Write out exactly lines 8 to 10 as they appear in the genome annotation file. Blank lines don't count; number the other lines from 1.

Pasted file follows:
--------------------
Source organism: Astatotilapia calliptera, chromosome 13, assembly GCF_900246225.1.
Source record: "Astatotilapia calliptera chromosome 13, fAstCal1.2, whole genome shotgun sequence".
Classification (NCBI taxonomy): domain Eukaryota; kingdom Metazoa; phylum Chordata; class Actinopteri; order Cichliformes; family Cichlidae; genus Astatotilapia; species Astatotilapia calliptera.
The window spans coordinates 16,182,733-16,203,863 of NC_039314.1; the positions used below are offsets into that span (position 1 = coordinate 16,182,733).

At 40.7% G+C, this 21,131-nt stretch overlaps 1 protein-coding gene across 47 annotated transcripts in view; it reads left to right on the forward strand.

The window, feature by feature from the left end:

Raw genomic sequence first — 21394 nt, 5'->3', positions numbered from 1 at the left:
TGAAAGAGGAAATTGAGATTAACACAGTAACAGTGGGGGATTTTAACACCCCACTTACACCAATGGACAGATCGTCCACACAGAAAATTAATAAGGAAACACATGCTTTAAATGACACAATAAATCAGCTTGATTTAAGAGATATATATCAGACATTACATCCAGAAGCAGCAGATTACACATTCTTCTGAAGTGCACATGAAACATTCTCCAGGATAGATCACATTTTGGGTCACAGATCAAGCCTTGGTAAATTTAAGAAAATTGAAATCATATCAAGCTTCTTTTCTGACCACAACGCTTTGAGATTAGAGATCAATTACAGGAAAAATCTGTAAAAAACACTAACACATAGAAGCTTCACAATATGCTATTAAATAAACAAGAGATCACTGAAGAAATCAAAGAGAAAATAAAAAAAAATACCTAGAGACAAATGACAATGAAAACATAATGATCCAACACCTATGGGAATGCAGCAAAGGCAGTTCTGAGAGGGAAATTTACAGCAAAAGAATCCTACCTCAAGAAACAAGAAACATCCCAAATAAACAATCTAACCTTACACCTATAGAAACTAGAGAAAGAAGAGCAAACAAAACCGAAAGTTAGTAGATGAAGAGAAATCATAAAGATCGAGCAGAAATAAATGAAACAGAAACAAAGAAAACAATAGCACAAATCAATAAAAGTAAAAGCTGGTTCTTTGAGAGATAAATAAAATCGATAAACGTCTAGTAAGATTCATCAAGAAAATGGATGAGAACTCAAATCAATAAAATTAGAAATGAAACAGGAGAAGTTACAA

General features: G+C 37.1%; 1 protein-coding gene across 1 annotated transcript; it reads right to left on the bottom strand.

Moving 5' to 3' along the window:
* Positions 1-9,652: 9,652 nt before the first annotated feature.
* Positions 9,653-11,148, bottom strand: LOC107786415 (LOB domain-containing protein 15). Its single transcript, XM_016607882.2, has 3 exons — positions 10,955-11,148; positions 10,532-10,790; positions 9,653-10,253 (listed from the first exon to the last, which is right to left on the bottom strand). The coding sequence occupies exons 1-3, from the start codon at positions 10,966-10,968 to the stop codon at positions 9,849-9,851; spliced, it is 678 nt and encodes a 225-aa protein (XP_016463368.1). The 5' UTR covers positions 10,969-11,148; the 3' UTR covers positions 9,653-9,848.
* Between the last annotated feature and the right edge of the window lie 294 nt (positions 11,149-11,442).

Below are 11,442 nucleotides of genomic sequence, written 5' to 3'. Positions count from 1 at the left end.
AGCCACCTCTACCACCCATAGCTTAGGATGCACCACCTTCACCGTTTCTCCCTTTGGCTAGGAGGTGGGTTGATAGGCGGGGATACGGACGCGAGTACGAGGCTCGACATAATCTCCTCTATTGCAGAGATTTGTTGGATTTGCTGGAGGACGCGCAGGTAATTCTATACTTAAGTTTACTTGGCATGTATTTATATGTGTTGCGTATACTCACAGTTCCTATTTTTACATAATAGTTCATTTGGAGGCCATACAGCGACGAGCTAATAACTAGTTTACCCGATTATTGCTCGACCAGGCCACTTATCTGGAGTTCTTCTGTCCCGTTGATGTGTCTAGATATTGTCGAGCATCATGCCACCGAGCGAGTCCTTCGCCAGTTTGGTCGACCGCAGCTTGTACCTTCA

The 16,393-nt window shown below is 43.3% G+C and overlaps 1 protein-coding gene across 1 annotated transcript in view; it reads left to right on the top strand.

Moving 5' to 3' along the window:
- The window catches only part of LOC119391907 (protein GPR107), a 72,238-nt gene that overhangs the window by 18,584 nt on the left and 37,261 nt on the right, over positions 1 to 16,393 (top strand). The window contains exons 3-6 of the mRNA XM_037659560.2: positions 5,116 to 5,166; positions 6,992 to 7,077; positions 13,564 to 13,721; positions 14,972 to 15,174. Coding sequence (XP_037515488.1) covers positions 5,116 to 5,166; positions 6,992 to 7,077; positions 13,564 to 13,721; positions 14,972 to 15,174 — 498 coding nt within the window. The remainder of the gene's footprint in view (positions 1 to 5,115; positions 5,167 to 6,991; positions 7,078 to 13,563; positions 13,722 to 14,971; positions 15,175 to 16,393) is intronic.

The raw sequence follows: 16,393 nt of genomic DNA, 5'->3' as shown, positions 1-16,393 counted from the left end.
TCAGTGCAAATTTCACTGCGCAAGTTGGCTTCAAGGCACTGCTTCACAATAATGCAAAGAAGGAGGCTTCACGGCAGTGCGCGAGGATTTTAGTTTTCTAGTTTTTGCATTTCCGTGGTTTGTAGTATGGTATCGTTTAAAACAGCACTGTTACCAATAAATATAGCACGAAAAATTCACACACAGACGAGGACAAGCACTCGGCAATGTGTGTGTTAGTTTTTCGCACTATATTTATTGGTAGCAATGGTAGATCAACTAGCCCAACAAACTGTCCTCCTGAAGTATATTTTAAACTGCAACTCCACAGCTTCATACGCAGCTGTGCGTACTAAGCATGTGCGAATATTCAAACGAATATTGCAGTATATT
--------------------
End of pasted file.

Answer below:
TGAAAGAGGAAATTGAGATTAACACAGTAACAGTGGGGGATTTTAACACCCCACTTACACCAATGGACAGATCGTCCACACAGAAAATTAATAAGGAAACACATGCTTTAAATGACACAATAAATCAGCTTGATTTAAGAGATATATATCAGACATTACATCCAGAAGCAGCAGATTACACATTCTTCTGAAGTGCACATGAAACATTCTCCAGGATAGATCACATTTTGGGTCACAGATCAAGCCTTGGTAAATTTAAGAAAATTGAAATCATATCAAGCTTCTTTTCTGACCACAACGCTTTGAGATTAGAGATCAATTACAGGAAAAATCTGTAAAAAACACTAACACATAGAAGCTTCACAATATGCTATTAAATAAACAAGAGATCACTGAAGAAATCAAAGAGAAAATAAAAAAAAATACCTAGAGACAAATGACAATGAAAACATAATGATCCAACACCTATGGGAATGCAGCAAAGGCAGTTCTGAGAGGGAAATTTACAGCAAAAGAATCCTACCTCAAGAAACAAGAAACATCCCAAATAAACAATCTAACCTTACACCTATAGAAACTAGAGAAAGAAGAGCAAACAAAACCGAAAGTTAGTAGATGAAGAGAAATCATAAAGATCGAGCAGAAATAAATGAAACAGAAACAAAGAAAACAATAGCACAAATCAATAAAAGTAAAAGCTGGTTCTTTGAGAGATAAATAAAATCGATAAACGTCTAGTAAGATTCATCAAGAAAATGGATGAGAACTCAAATCAATAAAATTAGAAATGAAACAGGAGAAGTTACAA

General features: G+C 37.1%; 1 protein-coding gene across 1 annotated transcript; it reads right to left on the bottom strand.

Moving 5' to 3' along the window: